Costa Rica’s Cannabis Trademark Applications

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On March 1st, 2022, Costa Rica legalized cannabis for medicinal use and commercialization of non-psychoactive hemp, under license. The law approved by the legislature excludes cultivation for personal and recreational use.

The country joins many other countries seeking to incentivize the booming industry of medical cannabis, and an influx of IP owners seeking trademark protection in this changing landscape is expected.

What are the implications for trademark owners?

There are no explicit guidelines by the Costa Rican Industrial Property Registry (“RPI“) for handling cannabis-related trademark applications. As of this writing, about 150 trademark applications have been filed for goods and services including “hemp”, “cannabis”, “THC”, “CBD” and related terms across the various classes encompassing the Nice Classification. Of these applications, 37 have been rejected and about two dozen others are currently pending. Most of the applications in this later category have faced misdescriptiveness, genericness or descriptiveness issues.

There are surely a fair number of other applications for trademarks that are meant to cover hemp or cannabis related items, but they do not explicitly include them in the specification. Traditionally, Costa Rican authorities have allowed broad descriptions of goods and services (often, the heading of the respective Nice class is allowed). However, even if allowed, such strategy is not without risks. A lot will depend on how directly related the good or service is to the plant or its psychoactive component. For instance, a trademark registration meant for consultancy services in the field, or for plant fertilizers, will not be as vulnerable as a registration for goods directly related to the substance.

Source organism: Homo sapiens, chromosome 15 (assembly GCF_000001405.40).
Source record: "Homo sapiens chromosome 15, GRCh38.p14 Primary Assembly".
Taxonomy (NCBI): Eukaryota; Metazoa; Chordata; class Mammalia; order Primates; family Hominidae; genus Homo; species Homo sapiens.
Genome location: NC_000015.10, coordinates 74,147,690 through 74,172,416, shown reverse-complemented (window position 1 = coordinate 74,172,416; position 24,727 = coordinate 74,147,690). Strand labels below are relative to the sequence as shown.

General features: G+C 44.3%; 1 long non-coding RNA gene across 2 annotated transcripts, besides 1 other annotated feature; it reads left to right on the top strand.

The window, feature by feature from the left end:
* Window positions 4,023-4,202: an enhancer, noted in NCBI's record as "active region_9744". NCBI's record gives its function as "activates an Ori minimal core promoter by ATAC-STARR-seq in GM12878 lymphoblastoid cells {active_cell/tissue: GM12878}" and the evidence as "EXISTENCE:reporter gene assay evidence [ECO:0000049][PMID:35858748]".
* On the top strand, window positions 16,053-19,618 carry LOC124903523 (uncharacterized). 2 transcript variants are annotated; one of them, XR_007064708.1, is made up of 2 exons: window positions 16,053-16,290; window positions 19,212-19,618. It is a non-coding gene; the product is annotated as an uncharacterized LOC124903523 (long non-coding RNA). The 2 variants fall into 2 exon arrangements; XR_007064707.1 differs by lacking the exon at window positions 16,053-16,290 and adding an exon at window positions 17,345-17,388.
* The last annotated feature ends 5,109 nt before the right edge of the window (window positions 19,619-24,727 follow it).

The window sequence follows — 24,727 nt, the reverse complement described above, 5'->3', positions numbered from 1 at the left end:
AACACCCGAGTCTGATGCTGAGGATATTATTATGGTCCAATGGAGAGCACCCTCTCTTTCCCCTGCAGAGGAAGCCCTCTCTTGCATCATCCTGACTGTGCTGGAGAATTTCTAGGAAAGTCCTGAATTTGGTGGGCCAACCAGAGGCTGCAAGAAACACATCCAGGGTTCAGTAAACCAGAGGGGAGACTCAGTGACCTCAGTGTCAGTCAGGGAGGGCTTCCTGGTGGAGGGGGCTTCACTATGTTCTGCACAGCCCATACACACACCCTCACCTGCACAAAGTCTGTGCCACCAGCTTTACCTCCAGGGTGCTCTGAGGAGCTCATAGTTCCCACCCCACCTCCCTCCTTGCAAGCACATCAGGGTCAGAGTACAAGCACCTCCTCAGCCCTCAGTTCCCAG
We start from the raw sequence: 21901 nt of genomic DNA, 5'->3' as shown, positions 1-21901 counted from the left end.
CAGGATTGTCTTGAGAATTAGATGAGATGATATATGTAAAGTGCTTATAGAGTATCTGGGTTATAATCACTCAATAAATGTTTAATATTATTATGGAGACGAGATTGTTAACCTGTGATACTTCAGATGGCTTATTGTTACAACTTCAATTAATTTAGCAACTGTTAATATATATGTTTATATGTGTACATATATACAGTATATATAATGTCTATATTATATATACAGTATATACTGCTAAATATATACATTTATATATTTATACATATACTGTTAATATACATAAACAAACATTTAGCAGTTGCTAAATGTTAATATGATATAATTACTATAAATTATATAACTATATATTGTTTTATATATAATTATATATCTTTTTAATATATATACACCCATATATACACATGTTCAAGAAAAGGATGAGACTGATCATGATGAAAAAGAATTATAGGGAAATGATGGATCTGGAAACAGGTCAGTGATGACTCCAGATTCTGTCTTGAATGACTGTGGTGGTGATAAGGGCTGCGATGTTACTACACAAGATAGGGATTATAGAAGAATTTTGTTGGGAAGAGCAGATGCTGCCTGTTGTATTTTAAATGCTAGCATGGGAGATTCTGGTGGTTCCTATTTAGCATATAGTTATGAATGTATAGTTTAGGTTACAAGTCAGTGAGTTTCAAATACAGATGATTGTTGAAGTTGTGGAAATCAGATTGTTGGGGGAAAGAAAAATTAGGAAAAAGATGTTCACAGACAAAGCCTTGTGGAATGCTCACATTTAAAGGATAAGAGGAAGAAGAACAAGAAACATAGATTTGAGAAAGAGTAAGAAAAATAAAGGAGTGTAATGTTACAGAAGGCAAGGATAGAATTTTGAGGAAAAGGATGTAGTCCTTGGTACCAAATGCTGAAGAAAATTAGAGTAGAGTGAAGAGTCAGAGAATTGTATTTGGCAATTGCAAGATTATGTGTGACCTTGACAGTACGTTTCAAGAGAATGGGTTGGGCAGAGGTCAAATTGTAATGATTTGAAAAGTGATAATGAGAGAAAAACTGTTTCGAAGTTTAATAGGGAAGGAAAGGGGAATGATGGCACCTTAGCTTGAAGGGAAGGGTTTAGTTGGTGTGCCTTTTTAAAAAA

In the specific case of pharmaceuticals, the Administrative Appeal Board (“Tribunal Registral Administrativo“) has ruled that broad descriptions, such as use of the class heading, are unenforceable for failure to identify the actual goods meant to be commercialized under the mark. While this interpretation has questionable legal grounding, it means that marks under these conditions may fail to be cited against a junior application for a similar mark that covers specific items. The trademark owner will not be notified under this particular scenario, leaving the onus on the IP owner to actively monitor filings.

This interpretation has also began seeping into other classes, as well. In particular, the Registry inconsistently requires applicants to specify the nature of goods or services commercialized under Class 35 to allow the registration to move forward. One can also imagine analogous cases for goods of different nature (for instance, chemicals for use in industry). With time, it is likely that the requirement of specificity will continue becoming more enshrined.